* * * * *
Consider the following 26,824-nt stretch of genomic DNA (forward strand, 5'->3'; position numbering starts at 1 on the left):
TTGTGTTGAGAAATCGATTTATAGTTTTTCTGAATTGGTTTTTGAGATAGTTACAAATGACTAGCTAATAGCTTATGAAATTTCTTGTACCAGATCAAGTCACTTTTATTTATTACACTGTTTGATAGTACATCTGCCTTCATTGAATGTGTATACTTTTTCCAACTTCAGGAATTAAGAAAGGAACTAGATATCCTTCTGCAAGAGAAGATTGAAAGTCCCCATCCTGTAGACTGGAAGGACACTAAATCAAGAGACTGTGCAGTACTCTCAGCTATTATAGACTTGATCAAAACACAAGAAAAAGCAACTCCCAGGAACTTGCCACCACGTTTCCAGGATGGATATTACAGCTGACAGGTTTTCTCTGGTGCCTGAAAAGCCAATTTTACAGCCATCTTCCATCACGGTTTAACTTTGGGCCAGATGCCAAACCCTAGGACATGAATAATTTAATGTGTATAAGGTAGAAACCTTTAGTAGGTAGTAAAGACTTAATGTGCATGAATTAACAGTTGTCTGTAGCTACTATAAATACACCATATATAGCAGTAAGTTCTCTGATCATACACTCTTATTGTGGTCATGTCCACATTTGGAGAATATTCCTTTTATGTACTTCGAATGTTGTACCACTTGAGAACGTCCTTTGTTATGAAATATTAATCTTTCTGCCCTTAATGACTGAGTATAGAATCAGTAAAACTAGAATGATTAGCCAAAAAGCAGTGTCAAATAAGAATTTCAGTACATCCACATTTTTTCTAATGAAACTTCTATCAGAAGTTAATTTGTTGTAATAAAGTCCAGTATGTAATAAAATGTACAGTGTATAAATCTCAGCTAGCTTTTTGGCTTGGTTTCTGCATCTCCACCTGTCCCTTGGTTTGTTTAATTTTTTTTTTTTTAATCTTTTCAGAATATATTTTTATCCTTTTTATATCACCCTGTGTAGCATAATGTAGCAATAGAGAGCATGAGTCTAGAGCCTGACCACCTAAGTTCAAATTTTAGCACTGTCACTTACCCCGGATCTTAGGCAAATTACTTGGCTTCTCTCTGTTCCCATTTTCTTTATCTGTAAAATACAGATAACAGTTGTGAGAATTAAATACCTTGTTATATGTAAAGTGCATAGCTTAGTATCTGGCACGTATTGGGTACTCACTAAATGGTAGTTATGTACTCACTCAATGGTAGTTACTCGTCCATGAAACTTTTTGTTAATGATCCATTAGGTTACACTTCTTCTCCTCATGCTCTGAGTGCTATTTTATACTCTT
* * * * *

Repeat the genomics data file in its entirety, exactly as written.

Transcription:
Consider the following 26,824-nt stretch of genomic DNA (forward strand, 5'->3'; position numbering starts at 1 on the left):
TTGTGTTGAGAAATCGATTTATAGTTTTTCTGAATTGGTTTTTGAGATAGTTACAAATGACTAGCTAATAGCTTATGAAATTTCTTGTACCAGATCAAGTCACTTTTATTTATTACACTGTTTGATAGTACATCTGCCTTCATTGAATGTGTATACTTTTTCCAACTTCAGGAATTAAGAAAGGAACTAGATATCCTTCTGCAAGAGAAGATTGAAAGTCCCCATCCTGTAGACTGGAAGGACACTAAATCAAGAGACTGTGCAGTACTCTCAGCTATTATAGACTTGATCAAAACACAAGAAAAAGCAACTCCCAGGAACTTGCCACCACGTTTCCAGGATGGATATTACAGCTGACAGGTTTTCTCTGGTGCCTGAAAAGCCAATTTTACAGCCATCTTCCATCACGGTTTAACTTTGGGCCAGATGCCAAACCCTAGGACATGAATAATTTAATGTGTATAAGGTAGAAACCTTTAGTAGGTAGTAAAGACTTAATGTGCATGAATTAACAGTTGTCTGTAGCTACTATAAATACACCATATATAGCAGTAAGTTCTCTGATCATACACTCTTATTGTGGTCATGTCCACATTTGGAGAATATTCCTTTTATGTACTTCGAATGTTGTACCACTTGAGAACGTCCTTTGTTATGAAATATTAATCTTTCTGCCCTTAATGACTGAGTATAGAATCAGTAAAACTAGAATGATTAGCCAAAAAGCAGTGTCAAATAAGAATTTCAGTACATCCACATTTTTTCTAATGAAACTTCTATCAGAAGTTAATTTGTTGTAATAAAGTCCAGTATGTAATAAAATGTACAGTGTATAAATCTCAGCTAGCTTTTTGGCTTGGTTTCTGCATCTCCACCTGTCCCTTGGTTTGTTTAATTTTTTTTTTTTTAATCTTTTCAGAATATATTTTTATCCTTTTTATATCACCCTGTGTAGCATAATGTAGCAATAGAGAGCATGAGTCTAGAGCCTGACCACCTAAGTTCAAATTTTAGCACTGTCACTTACCCCGGATCTTAGGCAAATTACTTGGCTTCTCTCTGTTCCCATTTTCTTTATCTGTAAAATACAGATAACAGTTGTGAGAATTAAATACCTTGTTATATGTAAAGTGCATAGCTTAGTATCTGGCACGTATTGGGTACTCACTAAATGGTAGTTATGTACTCACTCAATGGTAGTTACTCGTCCATGAAACTTTTTGTTAATGATCCATTAGGTTACACTTCTTCTCCTCATGCTCTGAGTGCTATTTTATACTCTT